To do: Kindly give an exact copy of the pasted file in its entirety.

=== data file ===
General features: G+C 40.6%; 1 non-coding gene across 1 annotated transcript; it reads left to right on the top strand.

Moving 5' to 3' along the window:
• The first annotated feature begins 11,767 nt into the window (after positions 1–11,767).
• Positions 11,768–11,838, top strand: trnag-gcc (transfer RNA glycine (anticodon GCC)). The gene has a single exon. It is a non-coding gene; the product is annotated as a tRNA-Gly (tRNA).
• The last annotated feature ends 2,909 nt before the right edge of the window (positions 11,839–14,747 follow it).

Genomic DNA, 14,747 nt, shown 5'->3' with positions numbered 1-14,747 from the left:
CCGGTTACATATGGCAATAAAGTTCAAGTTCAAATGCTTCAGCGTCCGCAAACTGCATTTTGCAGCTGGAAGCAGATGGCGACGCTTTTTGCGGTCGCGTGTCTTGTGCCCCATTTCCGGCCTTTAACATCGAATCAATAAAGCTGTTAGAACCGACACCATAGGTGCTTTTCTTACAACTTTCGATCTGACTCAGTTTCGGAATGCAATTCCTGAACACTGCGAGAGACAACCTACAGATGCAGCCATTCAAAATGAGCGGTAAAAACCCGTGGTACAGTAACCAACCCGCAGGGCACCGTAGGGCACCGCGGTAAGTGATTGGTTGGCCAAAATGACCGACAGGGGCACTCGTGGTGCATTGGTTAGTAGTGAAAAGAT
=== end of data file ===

General features: G+C 40.6%; 1 non-coding gene across 1 annotated transcript; it reads left to right on the top strand.

Moving 5' to 3' along the window:
• The first annotated feature begins 11,767 nt into the window (after positions 1–11,767).
• Positions 11,768–11,838, top strand: trnag-gcc (transfer RNA glycine (anticodon GCC)). The gene has a single exon. It is a non-coding gene; the product is annotated as a tRNA-Gly (tRNA).
• The last annotated feature ends 2,909 nt before the right edge of the window (positions 11,839–14,747 follow it).

Genomic DNA, 14,747 nt, shown 5'->3' with positions numbered 1-14,747 from the left:
CCGGTTACATATGGCAATAAAGTTCAAGTTCAAATGCTTCAGCGTCCGCAAACTGCATTTTGCAGCTGGAAGCAGATGGCGACGCTTTTTGCGGTCGCGTGTCTTGTGCCCCATTTCCGGCCTTTAACATCGAATCAATAAAGCTGTTAGAACCGACACCATAGGTGCTTTTCTTACAACTTTCGATCTGACTCAGTTTCGGAATGCAATTCCTGAACACTGCGAGAGACAACCTACAGATGCAGCCATTCAAAATGAGCGGTAAAAACCCGTGGTACAGTAACCAACCCGCAGGGCACCGTAGGGCACCGCGGTAAGTGATTGGTTGGCCAAAATGACCGACAGGGGCACTCGTGGTGCATTGGTTAGTAGTGAAAAGAT